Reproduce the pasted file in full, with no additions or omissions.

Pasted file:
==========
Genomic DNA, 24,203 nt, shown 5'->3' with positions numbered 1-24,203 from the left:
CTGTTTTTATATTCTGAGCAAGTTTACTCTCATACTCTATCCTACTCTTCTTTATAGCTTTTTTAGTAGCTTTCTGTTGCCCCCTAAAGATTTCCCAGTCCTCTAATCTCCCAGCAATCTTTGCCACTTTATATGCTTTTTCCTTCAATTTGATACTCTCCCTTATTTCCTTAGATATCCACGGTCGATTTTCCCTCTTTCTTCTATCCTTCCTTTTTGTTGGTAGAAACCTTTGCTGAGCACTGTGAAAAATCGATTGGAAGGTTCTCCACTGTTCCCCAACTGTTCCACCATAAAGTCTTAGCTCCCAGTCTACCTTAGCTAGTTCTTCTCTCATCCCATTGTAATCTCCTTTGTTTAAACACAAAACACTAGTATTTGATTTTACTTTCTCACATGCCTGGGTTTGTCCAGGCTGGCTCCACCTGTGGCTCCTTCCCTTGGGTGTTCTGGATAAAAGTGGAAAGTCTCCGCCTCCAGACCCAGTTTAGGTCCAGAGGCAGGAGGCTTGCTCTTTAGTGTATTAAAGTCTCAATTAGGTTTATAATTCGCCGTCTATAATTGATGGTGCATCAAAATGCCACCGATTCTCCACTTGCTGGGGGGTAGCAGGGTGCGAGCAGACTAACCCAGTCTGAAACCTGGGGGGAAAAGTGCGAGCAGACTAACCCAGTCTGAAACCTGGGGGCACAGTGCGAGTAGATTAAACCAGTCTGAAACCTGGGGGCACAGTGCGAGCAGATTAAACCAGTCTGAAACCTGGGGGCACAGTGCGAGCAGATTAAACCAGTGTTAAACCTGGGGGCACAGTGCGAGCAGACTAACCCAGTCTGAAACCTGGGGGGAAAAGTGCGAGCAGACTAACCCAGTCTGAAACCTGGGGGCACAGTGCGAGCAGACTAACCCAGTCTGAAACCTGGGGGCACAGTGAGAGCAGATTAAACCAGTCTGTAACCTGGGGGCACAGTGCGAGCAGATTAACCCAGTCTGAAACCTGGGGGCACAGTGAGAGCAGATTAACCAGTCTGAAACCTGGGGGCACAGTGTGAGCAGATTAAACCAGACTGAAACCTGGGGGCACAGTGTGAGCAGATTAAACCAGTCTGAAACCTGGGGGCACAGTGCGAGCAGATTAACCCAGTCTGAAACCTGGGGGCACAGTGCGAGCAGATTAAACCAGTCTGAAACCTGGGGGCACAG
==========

Genomic DNA, 24,203 nt, shown 5'->3' with positions numbered 1-24,203 from the left:
CTGTTTTTATATTCTGAGCAAGTTTACTCTCATACTCTATCCTACTCTTCTTTATAGCTTTTTTAGTAGCTTTCTGTTGCCCCCTAAAGATTTCCCAGTCCTCTAATCTCCCAGCAATCTTTGCCACTTTATATGCTTTTTCCTTCAATTTGATACTCTCCCTTATTTCCTTAGATATCCACGGTCGATTTTCCCTCTTTCTTCTATCCTTCCTTTTTGTTGGTAGAAACCTTTGCTGAGCACTGTGAAAAATCGATTGGAAGGTTCTCCACTGTTCCCCAACTGTTCCACCATAAAGTCTTAGCTCCCAGTCTACCTTAGCTAGTTCTTCTCTCATCCCATTGTAATCTCCTTTGTTTAAACACAAAACACTAGTATTTGATTTTACTTTCTCACATGCCTGGGTTTGTCCAGGCTGGCTCCACCTGTGGCTCCTTCCCTTGGGTGTTCTGGATAAAAGTGGAAAGTCTCCGCCTCCAGACCCAGTTTAGGTCCAGAGGCAGGAGGCTTGCTCTTTAGTGTATTAAAGTCTCAATTAGGTTTATAATTCGCCGTCTATAATTGATGGTGCATCAAAATGCCACCGATTCTCCACTTGCTGGGGGGTAGCAGGGTGCGAGCAGACTAACCCAGTCTGAAACCTGGGGGGAAAAGTGCGAGCAGACTAACCCAGTCTGAAACCTGGGGGCACAGTGCGAGTAGATTAAACCAGTCTGAAACCTGGGGGCACAGTGCGAGCAGATTAAACCAGTCTGAAACCTGGGGGCACAGTGCGAGCAGATTAAACCAGTGTTAAACCTGGGGGCACAGTGCGAGCAGACTAACCCAGTCTGAAACCTGGGGGGAAAAGTGCGAGCAGACTAACCCAGTCTGAAACCTGGGGGCACAGTGCGAGCAGACTAACCCAGTCTGAAACCTGGGGGCACAGTGAGAGCAGATTAAACCAGTCTGTAACCTGGGGGCACAGTGCGAGCAGATTAACCCAGTCTGAAACCTGGGGGCACAGTGAGAGCAGATTAACCAGTCTGAAACCTGGGGGCACAGTGTGAGCAGATTAAACCAGACTGAAACCTGGGGGCACAGTGTGAGCAGATTAAACCAGTCTGAAACCTGGGGGCACAGTGCGAGCAGATTAACCCAGTCTGAAACCTGGGGGCACAGTGCGAGCAGATTAAACCAGTCTGAAACCTGGGGGCACAG